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Ann Intern Med. 2005 Feb 15;142(4):240-50.

A randomized, controlled trial of combination therapy for chronic hepatitis B: comparing pegylated interferon-alpha2b and lamivudine with lamivudine alone.

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1
Chinese University of Hong Kong and Alice Ho Miu Ling Nethersole Hospital, Hong Kong, China.

Abstract

BACKGROUND:

Conventional interferon and lamivudine monotherapy are unsatisfactory in treating hepatitis B virus (HBV) infection.

OBJECTIVE:

To evaluate the efficacy and safety of pegylated interferon-alpha2b and lamivudine combination therapy for chronic hepatitis B.

DESIGN:

Randomized, controlled, open-label trial.

SETTING:

Outpatient clinic in a referral center.

PARTICIPANTS:

100 treatment-naive patients with hepatitis B e antigen (HBeAg)-positive chronic hepatitis B and moderately elevated alanine aminotransferase levels.

MEASUREMENT:

The primary end point was sustained virologic response (HBeAg seroconversion and HBV DNA level < 500,000 copies/mL) at 24 weeks after cessation of treatment.

INTERVENTION:

A staggered regimen of combination therapy with pegylated interferon-alpha2b (1.5 microg/kg of body weight per week; maximum, 100 microg) given for 32 weeks plus lamivudine (100 mg daily) given for 52 weeks versus lamivudine (100 mg daily) monotherapy given for 52 weeks. Of the 100 participants, 96% completed treatment and 80% completed post-treatment follow-up.

RESULTS:

The rate of sustained virologic response was 36% for the combination treatment group and 14% for the lamivudine monotherapy group (absolute difference, 22 percentage points [95% CI, 6 to 38 percentage points]). End-of-treatment outcomes showed that, compared with monotherapy, patients receiving combination therapy more often had virologic response (60% vs. 28% [absolute difference, 32 percentage points (CI, 14 to 50 percentage points)]); had more substantial reductions of HBV DNA (3.91 log10 copies/mL vs. 2.83 log10 copies/mL); and less often had lamivudine-resistant mutants (21% vs. 40%). The percentages of patients with normalization of alanine aminotransferase levels and histologic improvement did not differ. Adverse effects, such as transient influenza-like symptoms, alopecia, and local erythematous reactions, were more common with combination therapy.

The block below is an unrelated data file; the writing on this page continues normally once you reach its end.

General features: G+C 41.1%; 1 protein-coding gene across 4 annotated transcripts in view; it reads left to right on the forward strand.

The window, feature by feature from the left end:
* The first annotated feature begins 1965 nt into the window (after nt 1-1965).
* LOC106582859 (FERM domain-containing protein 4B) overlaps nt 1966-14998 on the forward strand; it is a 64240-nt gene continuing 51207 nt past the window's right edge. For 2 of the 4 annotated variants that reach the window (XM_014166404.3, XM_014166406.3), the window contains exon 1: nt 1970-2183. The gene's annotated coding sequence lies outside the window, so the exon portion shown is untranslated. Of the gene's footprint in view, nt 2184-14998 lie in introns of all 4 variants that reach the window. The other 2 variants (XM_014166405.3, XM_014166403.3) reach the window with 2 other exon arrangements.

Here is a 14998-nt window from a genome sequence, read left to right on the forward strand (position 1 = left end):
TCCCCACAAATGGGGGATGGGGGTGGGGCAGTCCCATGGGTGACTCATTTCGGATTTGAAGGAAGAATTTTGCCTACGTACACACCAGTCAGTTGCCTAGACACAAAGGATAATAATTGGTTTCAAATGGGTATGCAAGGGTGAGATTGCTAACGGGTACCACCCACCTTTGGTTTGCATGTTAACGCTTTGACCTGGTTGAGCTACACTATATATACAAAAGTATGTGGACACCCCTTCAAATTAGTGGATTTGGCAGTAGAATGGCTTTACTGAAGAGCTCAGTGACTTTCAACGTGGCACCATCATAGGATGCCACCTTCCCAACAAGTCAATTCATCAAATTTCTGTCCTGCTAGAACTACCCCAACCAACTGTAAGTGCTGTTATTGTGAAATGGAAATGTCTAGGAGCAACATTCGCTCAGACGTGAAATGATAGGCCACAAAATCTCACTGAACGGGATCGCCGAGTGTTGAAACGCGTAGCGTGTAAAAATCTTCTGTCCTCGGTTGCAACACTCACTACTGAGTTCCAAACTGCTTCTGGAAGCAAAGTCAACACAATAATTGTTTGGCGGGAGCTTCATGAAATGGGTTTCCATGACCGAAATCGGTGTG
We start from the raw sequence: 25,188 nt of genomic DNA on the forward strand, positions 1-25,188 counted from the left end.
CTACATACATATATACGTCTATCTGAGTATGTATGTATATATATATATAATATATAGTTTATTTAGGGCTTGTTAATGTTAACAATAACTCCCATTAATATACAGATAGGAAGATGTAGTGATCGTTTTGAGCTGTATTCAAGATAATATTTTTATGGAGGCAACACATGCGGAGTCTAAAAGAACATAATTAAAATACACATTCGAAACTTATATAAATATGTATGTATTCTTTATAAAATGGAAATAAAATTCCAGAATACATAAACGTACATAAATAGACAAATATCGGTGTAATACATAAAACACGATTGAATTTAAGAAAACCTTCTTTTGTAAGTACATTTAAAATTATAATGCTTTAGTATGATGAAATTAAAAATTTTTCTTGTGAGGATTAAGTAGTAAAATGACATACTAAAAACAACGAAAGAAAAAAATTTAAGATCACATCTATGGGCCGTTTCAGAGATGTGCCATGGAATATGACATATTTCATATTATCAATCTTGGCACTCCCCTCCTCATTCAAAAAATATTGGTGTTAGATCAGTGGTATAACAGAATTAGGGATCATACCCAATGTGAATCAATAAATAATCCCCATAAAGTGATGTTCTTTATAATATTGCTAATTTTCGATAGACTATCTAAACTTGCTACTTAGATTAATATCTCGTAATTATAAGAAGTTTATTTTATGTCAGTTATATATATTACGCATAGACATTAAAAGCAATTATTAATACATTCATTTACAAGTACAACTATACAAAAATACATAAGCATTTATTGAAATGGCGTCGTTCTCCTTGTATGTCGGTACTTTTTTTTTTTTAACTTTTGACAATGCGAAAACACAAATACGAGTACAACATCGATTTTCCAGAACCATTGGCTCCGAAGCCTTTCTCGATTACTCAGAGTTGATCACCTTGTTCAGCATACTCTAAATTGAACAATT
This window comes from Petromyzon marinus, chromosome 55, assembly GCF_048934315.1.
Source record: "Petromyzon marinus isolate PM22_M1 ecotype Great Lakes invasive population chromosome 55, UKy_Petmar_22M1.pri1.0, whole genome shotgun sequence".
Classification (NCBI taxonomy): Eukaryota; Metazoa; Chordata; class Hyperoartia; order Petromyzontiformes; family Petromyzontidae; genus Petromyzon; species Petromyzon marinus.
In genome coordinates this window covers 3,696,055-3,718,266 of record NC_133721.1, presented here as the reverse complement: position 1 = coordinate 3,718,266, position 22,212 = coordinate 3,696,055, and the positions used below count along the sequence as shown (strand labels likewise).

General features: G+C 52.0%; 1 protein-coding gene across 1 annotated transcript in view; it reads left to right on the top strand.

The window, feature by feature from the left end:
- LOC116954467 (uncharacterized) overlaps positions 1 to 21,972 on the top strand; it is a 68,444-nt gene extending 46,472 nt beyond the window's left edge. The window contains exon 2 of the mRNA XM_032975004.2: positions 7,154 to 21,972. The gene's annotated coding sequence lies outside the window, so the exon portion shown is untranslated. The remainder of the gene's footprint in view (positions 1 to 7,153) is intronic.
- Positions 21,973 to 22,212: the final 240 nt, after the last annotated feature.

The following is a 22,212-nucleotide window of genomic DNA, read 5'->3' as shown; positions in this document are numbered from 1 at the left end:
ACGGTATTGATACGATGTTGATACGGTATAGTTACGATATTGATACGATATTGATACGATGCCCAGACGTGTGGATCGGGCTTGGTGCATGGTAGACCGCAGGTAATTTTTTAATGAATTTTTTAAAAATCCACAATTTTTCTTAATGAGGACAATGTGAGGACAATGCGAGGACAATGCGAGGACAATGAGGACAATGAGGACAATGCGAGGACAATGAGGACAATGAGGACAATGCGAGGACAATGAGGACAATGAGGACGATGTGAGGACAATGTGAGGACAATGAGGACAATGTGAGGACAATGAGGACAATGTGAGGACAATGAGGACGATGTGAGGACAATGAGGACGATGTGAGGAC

LIMITATIONS:

This study lacked a double-blind design and was conducted at 1 institution. Because of the staggered pegylated interferon-lamivudine regimen, patients assigned to combination therapy received treatment for 8 weeks longer than those assigned to monotherapy.

CONCLUSIONS:

In patients with HBeAg-positive chronic hepatitis B, staggered combination treatment with pegylated interferon-alpha2b and lamivudine may lead to a higher rate of virologic response than lamivudine monotherapy.

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[Indexed for MEDLINE]

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